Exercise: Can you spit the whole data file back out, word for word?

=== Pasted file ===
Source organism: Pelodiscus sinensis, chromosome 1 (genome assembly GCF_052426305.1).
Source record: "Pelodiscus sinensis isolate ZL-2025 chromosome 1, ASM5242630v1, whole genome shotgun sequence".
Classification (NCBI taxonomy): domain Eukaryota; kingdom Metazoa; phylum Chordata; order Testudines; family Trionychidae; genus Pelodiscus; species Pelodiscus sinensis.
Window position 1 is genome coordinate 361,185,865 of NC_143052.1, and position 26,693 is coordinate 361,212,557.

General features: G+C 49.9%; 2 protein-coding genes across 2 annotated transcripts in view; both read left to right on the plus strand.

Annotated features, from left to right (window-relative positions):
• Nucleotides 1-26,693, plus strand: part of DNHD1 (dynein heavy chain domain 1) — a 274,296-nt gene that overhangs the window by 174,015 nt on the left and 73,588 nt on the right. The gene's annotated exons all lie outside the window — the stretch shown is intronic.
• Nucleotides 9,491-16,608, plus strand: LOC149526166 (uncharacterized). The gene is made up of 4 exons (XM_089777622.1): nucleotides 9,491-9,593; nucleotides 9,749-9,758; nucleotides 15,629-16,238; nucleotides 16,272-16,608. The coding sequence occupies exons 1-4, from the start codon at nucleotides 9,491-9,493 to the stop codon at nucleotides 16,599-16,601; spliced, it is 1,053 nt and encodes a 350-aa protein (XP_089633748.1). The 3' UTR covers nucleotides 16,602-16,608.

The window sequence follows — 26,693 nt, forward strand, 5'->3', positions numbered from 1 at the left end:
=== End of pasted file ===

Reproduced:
Source organism: Pelodiscus sinensis, chromosome 1 (genome assembly GCF_052426305.1).
Source record: "Pelodiscus sinensis isolate ZL-2025 chromosome 1, ASM5242630v1, whole genome shotgun sequence".
Classification (NCBI taxonomy): domain Eukaryota; kingdom Metazoa; phylum Chordata; order Testudines; family Trionychidae; genus Pelodiscus; species Pelodiscus sinensis.
Window position 1 is genome coordinate 361,185,865 of NC_143052.1, and position 26,693 is coordinate 361,212,557.

General features: G+C 49.9%; 2 protein-coding genes across 2 annotated transcripts in view; both read left to right on the plus strand.

Annotated features, from left to right (window-relative positions):
• Nucleotides 1-26,693, plus strand: part of DNHD1 (dynein heavy chain domain 1) — a 274,296-nt gene that overhangs the window by 174,015 nt on the left and 73,588 nt on the right. The gene's annotated exons all lie outside the window — the stretch shown is intronic.
• Nucleotides 9,491-16,608, plus strand: LOC149526166 (uncharacterized). The gene is made up of 4 exons (XM_089777622.1): nucleotides 9,491-9,593; nucleotides 9,749-9,758; nucleotides 15,629-16,238; nucleotides 16,272-16,608. The coding sequence occupies exons 1-4, from the start codon at nucleotides 9,491-9,493 to the stop codon at nucleotides 16,599-16,601; spliced, it is 1,053 nt and encodes a 350-aa protein (XP_089633748.1). The 3' UTR covers nucleotides 16,602-16,608.

The window sequence follows — 26,693 nt, forward strand, 5'->3', positions numbered from 1 at the left end: